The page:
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Photo illustration: Sarah Grillo/Axios. Photo: Tom Williams/CQ-Roll Call Inc. via Getty Images

Sen. Josh Hawley's effort to block certification of the 2020 election has been a fundraising boon — not just for him but his party, Axios has learned.

Why it matters: Corporate donors and establishment Republicans recoiled at the Jan. 6 siege on the Capitol that followed efforts by Hawley (R-Mo.) and others to block President Biden's Electoral College victory. But fundraising numbers show the GOP grassroots is still firmly in Hawley's camp.

What's new: Digital fundraising appeals sent by the National Republican Senatorial Committee under Hawley's name raised more money in February than those of any other senator except NRSC Chairman Rick Scott.

  • The NRSC has a Hawley-branded page on the fundraising platform WinRed, asking donors to "help end cancel culture and take back the Senate majority!" It also sent at least two fundraising emails last month under Hawley's name.
  • Scott (R-Fla.) was another of the eight senators to vote against certification, but fears it also might dent NRSC fundraising do not appear to be bearing out.

Hawley's personal fundraising also has spiked, according to data provided by a source close to his campaign.

  • From Jan. 1 through March 5, Hawley's campaign brought in more than $1.5 million from nearly 28,000 donors, the vast majority of whom had never given to him before.
  • That's more than 12 times what Hawley raised during the first quarter of 2020, and more than 34 times what he brought in during the first quarter of 2019 — and there's still more than three weeks left in the current quarter.
  • Hawley also has received some fundraising help from the Senate Conservatives Fund, which has been bundling contributions for him.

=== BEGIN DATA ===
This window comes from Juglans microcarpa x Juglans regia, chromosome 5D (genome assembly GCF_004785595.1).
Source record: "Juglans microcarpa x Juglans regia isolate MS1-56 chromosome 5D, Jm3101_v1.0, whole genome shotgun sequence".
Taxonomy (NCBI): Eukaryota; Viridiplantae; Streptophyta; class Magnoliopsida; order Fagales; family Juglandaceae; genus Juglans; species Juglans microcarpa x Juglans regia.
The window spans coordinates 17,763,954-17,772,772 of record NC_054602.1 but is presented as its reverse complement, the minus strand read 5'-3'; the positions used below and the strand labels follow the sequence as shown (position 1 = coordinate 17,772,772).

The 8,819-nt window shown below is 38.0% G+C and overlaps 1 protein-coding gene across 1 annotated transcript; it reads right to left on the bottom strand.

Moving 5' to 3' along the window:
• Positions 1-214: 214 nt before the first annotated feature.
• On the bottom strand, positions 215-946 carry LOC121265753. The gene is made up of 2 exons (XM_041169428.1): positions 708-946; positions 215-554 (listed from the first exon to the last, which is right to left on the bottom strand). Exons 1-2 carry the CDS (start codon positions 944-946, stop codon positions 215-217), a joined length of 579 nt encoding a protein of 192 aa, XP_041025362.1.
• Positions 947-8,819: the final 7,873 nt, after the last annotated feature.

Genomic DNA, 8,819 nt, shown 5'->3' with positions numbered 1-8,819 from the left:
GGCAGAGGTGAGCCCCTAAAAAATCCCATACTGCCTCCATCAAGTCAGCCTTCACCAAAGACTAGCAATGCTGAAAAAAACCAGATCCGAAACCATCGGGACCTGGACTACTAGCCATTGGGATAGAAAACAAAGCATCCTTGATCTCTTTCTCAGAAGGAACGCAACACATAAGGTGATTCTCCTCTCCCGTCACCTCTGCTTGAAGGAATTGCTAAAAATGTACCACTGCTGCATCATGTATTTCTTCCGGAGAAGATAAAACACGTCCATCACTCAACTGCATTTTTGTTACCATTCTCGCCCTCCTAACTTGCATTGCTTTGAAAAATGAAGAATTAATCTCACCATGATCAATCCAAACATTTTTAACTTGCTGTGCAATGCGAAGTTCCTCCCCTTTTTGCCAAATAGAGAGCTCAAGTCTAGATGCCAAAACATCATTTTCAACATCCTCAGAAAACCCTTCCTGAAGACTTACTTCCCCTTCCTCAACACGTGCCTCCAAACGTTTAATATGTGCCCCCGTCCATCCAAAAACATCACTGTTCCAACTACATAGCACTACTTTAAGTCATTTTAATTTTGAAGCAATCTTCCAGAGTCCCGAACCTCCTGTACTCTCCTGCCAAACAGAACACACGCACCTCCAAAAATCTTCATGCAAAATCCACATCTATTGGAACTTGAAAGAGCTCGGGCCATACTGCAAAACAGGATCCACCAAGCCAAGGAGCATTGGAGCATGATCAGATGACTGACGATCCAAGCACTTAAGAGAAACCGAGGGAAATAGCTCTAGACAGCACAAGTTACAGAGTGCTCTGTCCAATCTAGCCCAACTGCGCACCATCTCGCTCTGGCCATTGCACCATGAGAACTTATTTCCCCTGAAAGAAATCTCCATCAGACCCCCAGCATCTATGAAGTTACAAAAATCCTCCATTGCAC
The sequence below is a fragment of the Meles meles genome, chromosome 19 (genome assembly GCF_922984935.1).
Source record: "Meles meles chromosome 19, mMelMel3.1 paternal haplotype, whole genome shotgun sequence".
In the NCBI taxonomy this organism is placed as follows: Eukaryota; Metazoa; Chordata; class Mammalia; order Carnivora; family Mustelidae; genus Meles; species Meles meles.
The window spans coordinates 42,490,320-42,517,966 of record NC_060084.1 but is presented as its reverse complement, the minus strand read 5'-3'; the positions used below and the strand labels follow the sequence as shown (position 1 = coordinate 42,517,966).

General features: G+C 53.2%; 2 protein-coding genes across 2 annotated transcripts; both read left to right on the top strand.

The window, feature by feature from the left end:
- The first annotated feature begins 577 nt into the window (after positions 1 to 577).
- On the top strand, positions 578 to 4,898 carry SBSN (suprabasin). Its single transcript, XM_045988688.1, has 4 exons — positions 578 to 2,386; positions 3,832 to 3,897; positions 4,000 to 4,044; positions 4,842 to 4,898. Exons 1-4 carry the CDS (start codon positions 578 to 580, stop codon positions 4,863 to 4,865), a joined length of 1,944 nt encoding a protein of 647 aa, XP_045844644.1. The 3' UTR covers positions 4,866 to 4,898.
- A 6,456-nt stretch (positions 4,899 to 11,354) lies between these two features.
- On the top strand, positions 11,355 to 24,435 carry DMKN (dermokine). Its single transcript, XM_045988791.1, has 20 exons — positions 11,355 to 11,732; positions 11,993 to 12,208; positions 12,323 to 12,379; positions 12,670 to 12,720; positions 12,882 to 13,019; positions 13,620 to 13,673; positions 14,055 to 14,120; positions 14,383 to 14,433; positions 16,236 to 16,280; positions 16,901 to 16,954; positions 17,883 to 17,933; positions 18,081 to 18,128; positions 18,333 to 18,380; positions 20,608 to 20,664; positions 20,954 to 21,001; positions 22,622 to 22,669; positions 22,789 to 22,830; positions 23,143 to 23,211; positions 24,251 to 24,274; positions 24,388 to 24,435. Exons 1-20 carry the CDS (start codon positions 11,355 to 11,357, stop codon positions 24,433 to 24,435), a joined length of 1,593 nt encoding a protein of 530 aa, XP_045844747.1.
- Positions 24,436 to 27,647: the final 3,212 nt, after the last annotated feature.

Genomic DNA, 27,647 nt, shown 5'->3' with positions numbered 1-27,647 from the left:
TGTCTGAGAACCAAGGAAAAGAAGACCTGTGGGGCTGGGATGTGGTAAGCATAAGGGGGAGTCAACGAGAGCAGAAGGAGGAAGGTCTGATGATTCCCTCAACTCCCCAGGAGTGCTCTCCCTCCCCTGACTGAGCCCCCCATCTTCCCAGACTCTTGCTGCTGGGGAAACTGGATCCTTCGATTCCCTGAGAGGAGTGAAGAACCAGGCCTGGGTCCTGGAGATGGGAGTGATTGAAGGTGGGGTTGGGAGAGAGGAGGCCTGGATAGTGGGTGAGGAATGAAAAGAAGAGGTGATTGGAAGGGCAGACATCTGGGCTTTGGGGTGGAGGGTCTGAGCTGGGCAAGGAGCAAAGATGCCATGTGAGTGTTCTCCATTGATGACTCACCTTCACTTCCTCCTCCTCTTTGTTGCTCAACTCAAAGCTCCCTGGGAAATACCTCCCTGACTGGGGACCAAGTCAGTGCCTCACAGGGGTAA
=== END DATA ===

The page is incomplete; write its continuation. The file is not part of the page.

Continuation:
Independent political spenders have also gotten in on the action.

  • A PAC called Protect American Values has sent a number of fundraising emails since February using Hawley's name to try to raise money for itself.
  • "Josh is not just a U.S. senator, but now he’s also the symbol of the patriotic, liberty-loving American who refuses to give up and is frustrated by the leftist takeover of America," one of the group's emails declared.

Between the lines: In the weeks after the Capitol attack, it looked like Republicans might try to steer the party away from the Trump-aligned bloc that tried to block election certification.

  • Part of that was fueled by a swift and widespread backlash from the party's corporate donors, many of which swore off contributions to members who had voted against certifying electoral college results.
  • These numbers indicate the party's grassroots backfilled any losses by stepping up on behalf of the lawmakers who may have been targeted.
  • Now even some major corporate donors, such as the U.S. Chamber of Commerce, say they won't cut off members of Congress just because they voted against certification.

The bottom line: Campaign donations are the lifeblood of politicians, and right now there's little such incentive for Republicans to tack toward the center.

Go deeper

Bryan Walsh, author of Future
18 mins ago - Technology

Meet your doctor's AI assistant

Illustration: Annelise Capossela/Axios

Artificial intelligence is breaking into the doctor's office, with new models that can transcribe, analyze and even offer predictions based on written notes and conversations between physicians and their patients.

Why it matters: AI models can increasingly be trained on what we tell our doctors, now that they're starting to understand our written notes and even our conversations. That will open up new possibilities for care — and new concerns about privacy.

What we know about the victims of the Indianapolis mass shooting

Officials load a body into a vehicle at the site of the mass shooting in Indianapolis. Photo:

Eight people who were killed along with several others who were injured in a Thursday evening shooting at a FedEx facility in Indianapolis have been identified by local law enforcement.

The big picture: The Sikh Coalition said at least four of the eight victims were members of the Indianapolis Sikh community.

Pompeo, wife misused State Dept. resources, federal watchdog finds

Former Secretary of State Mike Pompeo. Photo: Joe Raedle/Getty Images

The State Department's independent watchdog found that former Secretary of State Mike Pompeo violated federal ethics rules when he and his wife asked department employees to perform personal tasks on more than 100 occasions, including picking up their dog and making private dinner reservations.

Why it matters: The report comes as Pompeo pours money into a new political group amid speculation about a possible 2024 presidential run.